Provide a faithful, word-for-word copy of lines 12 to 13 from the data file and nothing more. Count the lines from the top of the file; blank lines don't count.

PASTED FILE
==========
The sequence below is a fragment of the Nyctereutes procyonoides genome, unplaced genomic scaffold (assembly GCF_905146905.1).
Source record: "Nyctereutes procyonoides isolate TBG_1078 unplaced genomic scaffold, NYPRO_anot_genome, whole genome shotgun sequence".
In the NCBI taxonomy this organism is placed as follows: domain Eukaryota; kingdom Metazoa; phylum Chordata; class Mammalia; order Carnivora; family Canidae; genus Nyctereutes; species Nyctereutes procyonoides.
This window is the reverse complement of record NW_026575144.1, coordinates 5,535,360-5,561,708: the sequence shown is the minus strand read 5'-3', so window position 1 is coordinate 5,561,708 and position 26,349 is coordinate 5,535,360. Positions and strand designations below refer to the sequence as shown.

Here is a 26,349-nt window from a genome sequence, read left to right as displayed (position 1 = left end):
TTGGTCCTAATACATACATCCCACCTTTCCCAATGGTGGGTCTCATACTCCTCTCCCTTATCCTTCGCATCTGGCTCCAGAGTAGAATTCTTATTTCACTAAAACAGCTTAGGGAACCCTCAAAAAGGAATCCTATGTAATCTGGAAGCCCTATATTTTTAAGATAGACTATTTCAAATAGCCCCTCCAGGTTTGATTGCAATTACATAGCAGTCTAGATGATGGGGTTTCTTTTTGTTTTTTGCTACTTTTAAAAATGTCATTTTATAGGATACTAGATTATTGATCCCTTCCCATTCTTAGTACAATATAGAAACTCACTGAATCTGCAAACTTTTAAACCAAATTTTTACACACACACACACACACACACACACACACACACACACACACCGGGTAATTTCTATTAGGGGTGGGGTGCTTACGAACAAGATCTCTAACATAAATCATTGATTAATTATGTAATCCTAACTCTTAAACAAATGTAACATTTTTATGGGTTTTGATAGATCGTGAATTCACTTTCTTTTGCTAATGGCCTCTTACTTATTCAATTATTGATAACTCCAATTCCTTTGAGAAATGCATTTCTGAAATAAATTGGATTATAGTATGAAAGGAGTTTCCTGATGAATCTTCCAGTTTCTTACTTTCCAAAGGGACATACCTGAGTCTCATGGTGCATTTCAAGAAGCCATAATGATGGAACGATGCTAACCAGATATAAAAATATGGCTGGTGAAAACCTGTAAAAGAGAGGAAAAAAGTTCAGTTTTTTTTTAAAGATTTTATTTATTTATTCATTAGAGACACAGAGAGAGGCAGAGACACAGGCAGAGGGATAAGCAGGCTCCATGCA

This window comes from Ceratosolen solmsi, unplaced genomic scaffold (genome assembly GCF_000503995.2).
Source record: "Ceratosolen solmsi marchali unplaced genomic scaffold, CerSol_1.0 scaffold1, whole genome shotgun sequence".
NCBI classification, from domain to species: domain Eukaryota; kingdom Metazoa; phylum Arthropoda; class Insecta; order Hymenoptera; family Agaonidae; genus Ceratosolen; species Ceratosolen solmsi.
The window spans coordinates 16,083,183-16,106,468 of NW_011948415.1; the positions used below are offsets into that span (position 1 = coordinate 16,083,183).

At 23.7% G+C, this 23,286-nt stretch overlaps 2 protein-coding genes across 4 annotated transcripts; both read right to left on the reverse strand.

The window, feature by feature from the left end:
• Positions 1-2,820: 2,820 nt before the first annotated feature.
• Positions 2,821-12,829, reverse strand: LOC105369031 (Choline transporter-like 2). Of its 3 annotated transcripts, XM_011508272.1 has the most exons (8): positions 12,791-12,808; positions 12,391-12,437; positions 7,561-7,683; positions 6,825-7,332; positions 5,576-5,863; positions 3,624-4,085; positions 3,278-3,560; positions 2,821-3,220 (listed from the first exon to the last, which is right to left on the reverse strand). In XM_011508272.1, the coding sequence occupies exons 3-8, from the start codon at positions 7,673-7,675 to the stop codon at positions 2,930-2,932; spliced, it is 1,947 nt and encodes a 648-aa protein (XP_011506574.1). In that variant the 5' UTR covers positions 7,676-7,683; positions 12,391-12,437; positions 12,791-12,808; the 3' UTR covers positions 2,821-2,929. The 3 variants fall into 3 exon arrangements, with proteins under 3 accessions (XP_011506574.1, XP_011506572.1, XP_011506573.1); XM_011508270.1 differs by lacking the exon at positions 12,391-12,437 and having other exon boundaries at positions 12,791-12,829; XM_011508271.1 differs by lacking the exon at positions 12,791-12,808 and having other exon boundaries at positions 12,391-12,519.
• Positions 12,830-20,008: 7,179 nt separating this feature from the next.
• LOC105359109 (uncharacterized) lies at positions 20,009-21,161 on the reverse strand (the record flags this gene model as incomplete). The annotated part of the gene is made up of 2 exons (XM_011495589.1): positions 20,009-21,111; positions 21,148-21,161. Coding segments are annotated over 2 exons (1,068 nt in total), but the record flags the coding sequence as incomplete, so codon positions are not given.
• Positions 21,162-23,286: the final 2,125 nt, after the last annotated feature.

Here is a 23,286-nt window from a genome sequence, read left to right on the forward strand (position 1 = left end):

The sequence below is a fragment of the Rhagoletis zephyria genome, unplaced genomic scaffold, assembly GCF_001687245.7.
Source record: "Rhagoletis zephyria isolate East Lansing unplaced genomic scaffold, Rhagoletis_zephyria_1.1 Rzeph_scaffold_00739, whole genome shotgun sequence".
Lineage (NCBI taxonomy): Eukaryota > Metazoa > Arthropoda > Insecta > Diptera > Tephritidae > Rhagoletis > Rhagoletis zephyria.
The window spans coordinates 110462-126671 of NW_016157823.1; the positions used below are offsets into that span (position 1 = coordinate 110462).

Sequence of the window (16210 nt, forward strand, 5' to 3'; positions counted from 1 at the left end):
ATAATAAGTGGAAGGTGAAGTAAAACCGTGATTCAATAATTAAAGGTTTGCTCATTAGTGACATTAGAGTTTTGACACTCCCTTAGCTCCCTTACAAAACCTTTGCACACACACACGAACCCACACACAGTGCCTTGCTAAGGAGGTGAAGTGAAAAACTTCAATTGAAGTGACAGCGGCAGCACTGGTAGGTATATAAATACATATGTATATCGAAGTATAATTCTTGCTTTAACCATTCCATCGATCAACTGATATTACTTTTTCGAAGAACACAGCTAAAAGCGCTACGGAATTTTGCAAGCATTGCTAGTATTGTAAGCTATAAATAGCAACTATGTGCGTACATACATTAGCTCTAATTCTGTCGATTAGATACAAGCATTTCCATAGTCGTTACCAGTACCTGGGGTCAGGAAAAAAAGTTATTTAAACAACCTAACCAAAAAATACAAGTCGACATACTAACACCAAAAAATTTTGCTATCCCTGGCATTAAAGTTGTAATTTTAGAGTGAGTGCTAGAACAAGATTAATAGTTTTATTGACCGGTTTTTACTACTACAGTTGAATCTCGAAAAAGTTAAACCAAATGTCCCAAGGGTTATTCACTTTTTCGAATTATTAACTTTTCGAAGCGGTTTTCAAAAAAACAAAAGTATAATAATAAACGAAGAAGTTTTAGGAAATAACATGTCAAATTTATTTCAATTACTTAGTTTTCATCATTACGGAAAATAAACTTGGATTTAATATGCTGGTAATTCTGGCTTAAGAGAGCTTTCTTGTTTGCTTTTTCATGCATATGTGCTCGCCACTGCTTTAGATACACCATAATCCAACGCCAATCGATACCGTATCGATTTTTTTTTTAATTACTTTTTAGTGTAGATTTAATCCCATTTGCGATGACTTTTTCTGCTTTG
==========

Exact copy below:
The window, feature by feature from the left end:
• Positions 1-2,820: 2,820 nt before the first annotated feature.